Split is one to talk about

Adriana King


M. Night Shyamalan has been making movies since before I was born and is known to make some weird, shocking and downright surprising ones. I’ve seen some of his films and have heard about others from people I know, so when his psychological thriller “Split” came out, I was ready to be a part of the first wave of people seeing it and reacting.

All movies have conflict and the problems in this film were all based around Kevin Wendell Crumb, who suffers from dissociative identity disorder, kidnaps 3 girls and keeps them in some secret location.

When the multiple personalities start to show themselves to the girls, they can’t help but wonder, is this guy crazy or messing with us? This aspect of the victims being unfamiliar with anything like this and not knowing what to do gave a good angle to the fear they had and helped me empathize with their struggle and frustrations.

Throughout the movie, there are glimpses into the past of the main female character, Casey. While her troubling, abusive past gives us insight into how she makes her decisions, the open ended conclusion to her history of abuse is quite frankly annoying as heck. I know that intentionally the answer to how she handles her predator uncle is left out, but boy do I want to know, and I suppose that’s the purpose of that anyways.

James McAvoy, who played our killer and essentially six other characters was fantastic as an actor. At points I forgot that it was one person playing many parts rather than different actors altogether. He committed to character, whether playing a killer, a woman, a 9-year-old boy or just a scared, sick man sharing a body.

One big problem I have with this movie is that while we have the side of this man and the girls he’s kidnapped, we frequently see him going to his doctor, a psychologist who focuses on people with dissociative identity disorder, or DID. This doctor is almost fanatic about her patients with DID, taking part in large conferences to introduce the idea that people who suffer from DID are essentially superheroes, better than the average human, able to change their physical chemistry according to whatever personality they possess, etc.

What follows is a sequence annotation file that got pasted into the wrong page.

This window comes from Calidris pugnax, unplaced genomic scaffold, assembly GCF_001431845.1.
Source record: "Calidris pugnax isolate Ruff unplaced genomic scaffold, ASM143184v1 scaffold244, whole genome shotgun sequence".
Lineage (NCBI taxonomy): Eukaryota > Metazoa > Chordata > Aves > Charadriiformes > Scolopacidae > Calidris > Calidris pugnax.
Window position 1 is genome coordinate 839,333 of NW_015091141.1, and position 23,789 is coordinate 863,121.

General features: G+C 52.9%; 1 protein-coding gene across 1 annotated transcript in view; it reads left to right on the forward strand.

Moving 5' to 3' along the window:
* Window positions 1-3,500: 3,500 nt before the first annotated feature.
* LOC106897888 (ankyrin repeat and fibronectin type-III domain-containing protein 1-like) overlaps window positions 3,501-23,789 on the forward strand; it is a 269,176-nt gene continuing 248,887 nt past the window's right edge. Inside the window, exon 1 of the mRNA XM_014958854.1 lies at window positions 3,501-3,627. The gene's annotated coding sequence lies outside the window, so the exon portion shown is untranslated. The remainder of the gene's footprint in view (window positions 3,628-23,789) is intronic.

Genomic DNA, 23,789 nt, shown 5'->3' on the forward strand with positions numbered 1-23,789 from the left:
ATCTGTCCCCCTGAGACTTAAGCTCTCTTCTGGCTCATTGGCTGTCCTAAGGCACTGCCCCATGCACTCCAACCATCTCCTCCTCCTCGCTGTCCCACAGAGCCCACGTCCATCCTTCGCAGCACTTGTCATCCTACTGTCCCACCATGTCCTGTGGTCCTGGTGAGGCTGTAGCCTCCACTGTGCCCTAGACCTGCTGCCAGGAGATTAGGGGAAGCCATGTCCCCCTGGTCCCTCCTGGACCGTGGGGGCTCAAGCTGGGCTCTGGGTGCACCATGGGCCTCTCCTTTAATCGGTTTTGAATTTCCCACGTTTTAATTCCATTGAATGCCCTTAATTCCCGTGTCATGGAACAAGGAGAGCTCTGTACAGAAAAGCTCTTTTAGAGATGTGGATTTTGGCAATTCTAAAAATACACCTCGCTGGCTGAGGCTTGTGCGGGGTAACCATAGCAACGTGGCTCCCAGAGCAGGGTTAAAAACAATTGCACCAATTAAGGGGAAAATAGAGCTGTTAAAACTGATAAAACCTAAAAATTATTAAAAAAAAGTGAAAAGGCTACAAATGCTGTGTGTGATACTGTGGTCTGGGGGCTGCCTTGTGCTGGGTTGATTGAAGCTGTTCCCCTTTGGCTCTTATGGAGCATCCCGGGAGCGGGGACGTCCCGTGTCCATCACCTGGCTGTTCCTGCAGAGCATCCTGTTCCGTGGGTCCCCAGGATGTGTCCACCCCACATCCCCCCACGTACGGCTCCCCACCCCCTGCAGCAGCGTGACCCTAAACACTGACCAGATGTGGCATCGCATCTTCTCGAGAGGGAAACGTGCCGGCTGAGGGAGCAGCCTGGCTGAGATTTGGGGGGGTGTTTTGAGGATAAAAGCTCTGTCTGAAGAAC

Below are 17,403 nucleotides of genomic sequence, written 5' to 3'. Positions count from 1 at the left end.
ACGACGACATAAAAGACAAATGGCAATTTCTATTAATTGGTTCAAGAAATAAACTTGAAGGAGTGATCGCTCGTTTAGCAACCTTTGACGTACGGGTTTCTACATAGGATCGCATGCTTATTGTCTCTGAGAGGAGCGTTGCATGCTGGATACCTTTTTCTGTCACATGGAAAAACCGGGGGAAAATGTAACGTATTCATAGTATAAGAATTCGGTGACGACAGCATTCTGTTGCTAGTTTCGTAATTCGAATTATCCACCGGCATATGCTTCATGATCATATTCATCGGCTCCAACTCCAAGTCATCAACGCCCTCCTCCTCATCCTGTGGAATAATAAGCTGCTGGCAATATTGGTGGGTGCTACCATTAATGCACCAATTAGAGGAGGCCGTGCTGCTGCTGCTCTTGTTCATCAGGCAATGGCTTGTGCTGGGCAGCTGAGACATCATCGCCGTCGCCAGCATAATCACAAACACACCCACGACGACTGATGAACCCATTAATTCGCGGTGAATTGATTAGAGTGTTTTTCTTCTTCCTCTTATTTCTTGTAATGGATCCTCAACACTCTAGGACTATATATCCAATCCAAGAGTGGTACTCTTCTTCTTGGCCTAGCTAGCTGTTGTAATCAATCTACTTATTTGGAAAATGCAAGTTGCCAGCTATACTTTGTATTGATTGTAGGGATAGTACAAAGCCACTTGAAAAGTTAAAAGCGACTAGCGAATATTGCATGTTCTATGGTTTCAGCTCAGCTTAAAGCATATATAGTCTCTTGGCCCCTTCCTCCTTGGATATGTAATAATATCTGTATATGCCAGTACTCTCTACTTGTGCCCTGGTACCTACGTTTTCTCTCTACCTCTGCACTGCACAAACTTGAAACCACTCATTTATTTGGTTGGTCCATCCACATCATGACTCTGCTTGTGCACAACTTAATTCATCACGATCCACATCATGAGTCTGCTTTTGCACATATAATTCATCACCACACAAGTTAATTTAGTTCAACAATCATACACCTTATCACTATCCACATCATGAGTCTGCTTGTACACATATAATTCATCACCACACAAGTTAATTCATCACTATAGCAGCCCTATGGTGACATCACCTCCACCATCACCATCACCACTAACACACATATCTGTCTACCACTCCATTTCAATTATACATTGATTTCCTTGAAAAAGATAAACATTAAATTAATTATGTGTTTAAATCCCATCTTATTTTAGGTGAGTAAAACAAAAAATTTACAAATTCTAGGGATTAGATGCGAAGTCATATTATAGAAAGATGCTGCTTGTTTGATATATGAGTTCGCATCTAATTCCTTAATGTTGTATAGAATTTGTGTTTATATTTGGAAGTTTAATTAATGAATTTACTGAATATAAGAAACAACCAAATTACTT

The problem here is that the movie, in a lot of ways, tries to vouch for people with multiple personalities. It certainly works on raising awareness for the disorder, but then the only person we see in the movie is a kidnapper/murderer/psychotic man who wreaks havoc the entire two hours or so.

What a huge step forward for the mentally ill community — lmao. Like, the movie does a strange job balancing representation for mentally ill and using one man’s mental illness to literally make him a monster, but OK.

Also, the main antagonist, who preys on young women, well he searches for those who are unpure or “un-hurt.” Essentially, if he sees someone who has it too good and hasn’t suffered in their lives, they become a target. But, that ignores the countless people who suffer inwardly, those with depression or any other “invisible” ailment. This becomes a big part of the movie, but doesn’t make sense. The main character only sympathizes with people that have hurt, like him, but even his own illness/suffering is unable to be seen physically by others.

Just, the hypocrisy of so many parts of this movie is frustrating. It leaves some questions and not in a particularly good way. The resolution is minimal and the frustration is plentiful.

In some ways I almost enjoy the frustration this movie gave me though, because now I have something to talk about with family and friends. If anything, this definitely became a topic of discussion in my life, which may be what M. Night Shyamalan went for.

Cast: A

Script: B+

Cinematography: B+

Soundtrack: C

Overall: B

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